Ethan Frome is a novel published in 1911 by the Pulitzer Prize-winning American author Edith Wharton. It is set in the fictitious town of Starkfield, Massachusetts. The novel was adapted into a film Ethan Frome in 1993.
Ethan Frome is set in a fictional New England town named Starkfield, where an unnamed narrator tells the story of his encounter with Ethan Frome, a man with dreams and desires that end in an ironic turn of events. The narrator tells the story based on an account from observations at Frome's house when he had to stay there during a winter storm.
The novel is framed by the literary device of an extended flashback. The first chapter opens with an unnamed narrator who, while spending a winter in Starkfield, sets out to learn about the life of a mysterious local figure named Ethan Frome, a man who had been injured in a horrific “smash-up” twenty-four years before. Frome is described as “the most striking figure in Starkfield”, “the ruin of a man” with a “careless powerful look…in spite of a lameness checking each step like the jerk of a chain”.
The narrator fails to get many details from the townspeople. However, the narrator hires Frome as his driver for a week. A severe snowstorm forces Frome to take the narrator to his home one night for shelter. Just as the two are entering Frome's house, the first chapter ends. The second chapter flashes back twenty-four years; the narration switches from the first-person narrator of the first chapter to an omniscient third-person narrator. Ethan is waiting outside a church dance for Mattie, his wife’s cousin, who lives with Ethan and his wife Zeena (Zenobia) to help around the house since Zeena is sickly. Mattie is given the occasional night off to entertain herself in town as partial recompense for taking care of the Frome family without pay, and Ethan has fallen into the habit of walking her home. It is made clear that Ethan has deep feelings for Mattie, and it is equally clear that Zeena suspects these feelings and does not approve.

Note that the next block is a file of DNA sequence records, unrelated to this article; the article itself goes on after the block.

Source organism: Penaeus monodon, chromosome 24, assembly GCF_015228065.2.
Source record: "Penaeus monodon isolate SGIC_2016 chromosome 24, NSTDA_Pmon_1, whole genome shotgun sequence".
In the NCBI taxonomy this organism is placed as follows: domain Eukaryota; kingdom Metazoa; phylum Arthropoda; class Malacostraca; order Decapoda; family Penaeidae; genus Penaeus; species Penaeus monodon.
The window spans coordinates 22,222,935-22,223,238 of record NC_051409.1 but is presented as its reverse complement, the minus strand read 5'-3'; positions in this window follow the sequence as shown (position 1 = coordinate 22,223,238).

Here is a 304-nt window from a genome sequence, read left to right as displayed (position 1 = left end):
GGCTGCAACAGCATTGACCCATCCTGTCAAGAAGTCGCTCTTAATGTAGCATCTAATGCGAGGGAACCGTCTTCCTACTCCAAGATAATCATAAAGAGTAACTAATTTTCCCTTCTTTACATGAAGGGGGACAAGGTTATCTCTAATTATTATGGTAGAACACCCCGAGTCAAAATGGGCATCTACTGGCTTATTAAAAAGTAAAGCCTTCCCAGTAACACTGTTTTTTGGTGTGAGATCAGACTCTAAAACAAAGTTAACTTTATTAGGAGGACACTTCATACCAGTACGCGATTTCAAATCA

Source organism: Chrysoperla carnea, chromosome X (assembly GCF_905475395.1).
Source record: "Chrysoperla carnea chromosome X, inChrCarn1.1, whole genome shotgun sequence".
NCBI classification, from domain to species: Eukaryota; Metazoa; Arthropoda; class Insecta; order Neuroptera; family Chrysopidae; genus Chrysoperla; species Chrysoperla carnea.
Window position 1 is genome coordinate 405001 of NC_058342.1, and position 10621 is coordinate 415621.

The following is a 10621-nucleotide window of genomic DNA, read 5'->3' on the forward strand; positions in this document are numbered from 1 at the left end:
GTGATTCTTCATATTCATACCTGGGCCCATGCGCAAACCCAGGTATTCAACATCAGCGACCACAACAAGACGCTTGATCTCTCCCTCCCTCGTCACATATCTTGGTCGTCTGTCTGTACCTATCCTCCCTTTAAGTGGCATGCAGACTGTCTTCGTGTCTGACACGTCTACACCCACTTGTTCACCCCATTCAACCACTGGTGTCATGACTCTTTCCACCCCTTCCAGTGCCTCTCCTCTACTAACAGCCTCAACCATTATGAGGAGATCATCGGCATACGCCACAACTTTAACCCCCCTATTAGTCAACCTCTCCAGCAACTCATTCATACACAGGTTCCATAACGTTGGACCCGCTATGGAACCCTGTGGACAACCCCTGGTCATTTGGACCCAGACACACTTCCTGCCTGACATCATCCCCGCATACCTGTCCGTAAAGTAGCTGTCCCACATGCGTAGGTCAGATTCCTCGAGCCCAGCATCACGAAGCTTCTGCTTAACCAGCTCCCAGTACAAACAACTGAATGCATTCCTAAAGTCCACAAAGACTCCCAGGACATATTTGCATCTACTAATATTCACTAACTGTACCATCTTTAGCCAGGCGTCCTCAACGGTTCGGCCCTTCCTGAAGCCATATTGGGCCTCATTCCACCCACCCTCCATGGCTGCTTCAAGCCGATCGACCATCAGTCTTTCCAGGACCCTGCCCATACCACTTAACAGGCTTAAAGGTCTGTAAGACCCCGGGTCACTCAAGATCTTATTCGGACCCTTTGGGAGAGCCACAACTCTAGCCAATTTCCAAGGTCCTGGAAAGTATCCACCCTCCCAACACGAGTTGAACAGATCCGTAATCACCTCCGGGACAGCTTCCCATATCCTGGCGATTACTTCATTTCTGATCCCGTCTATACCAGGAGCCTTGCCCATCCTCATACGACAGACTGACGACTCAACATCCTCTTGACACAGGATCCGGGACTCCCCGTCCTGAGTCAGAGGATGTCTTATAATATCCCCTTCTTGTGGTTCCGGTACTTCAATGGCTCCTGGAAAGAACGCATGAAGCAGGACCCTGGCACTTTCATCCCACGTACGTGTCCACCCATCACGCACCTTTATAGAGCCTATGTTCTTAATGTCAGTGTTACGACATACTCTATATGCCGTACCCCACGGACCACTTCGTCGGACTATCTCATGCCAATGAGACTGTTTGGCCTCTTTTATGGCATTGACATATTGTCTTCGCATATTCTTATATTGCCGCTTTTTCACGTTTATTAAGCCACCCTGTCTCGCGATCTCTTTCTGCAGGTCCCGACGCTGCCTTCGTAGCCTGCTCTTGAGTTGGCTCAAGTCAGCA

When Zeena leaves for a two-day visit to seek treatment for her illness in a neighboring town, Ethan is excited to have an evening alone with Mattie. However, the two never verbalize or show their passion for each other throughout their evening together. The Fromes' cat breaks Zeena’s favorite pickle dish which Mattie had set on the table. Ethan sets the dish's pieces neatly in the cupboard with plans to fix it soon. He represses the impulse to demonstrate his passion and affection for Mattie.
In the morning Ethan’s plans to reveal his love for Mattie are foiled by the presence of his hired man; he runs into town to pick up some glue for the broken pickle dish, and upon his return finds that Zeena has returned. Zeena informs him that she plans to send Mattie away and hire a more efficient girl to replace her, as her health is failing even more rapidly. Ethan’s passions are inflamed by the thought of losing Mattie, he finds her in the kitchen after Zeena’s pronouncement. He tells her of Zeena’s plans to dismiss her, but their moment is interrupted by Zeena herself. Zeena discovers the broken pickle dish and is angered, furthering her determination to get rid of Mattie. The story continues from here.
Ethan Frome makes ample use of symbolism as a literary device. Similar to The Scarlet Letter by Nathaniel Hawthorne (also set in New England), Edith Wharton uses the color red against the snowy white background of her Massachusetts setting to symbolize Mattie’s attraction and vitality as opposed to Zeena, as well as her temptation to Ethan in general. Wharton uses the cat and the pickle dish to symbolize the failing marriage of Ethan and Zeena; the cat symbolizes Zeena’s presence when Ethan and Mattie are alone, and when it breaks the pickle dish, this symbolizes the final fracturing of the marriage that is rapidly coming as Mattie and Ethan slide closer and closer to adultery.
The gold locket symbolizes that Ethan is the only man for Mattie.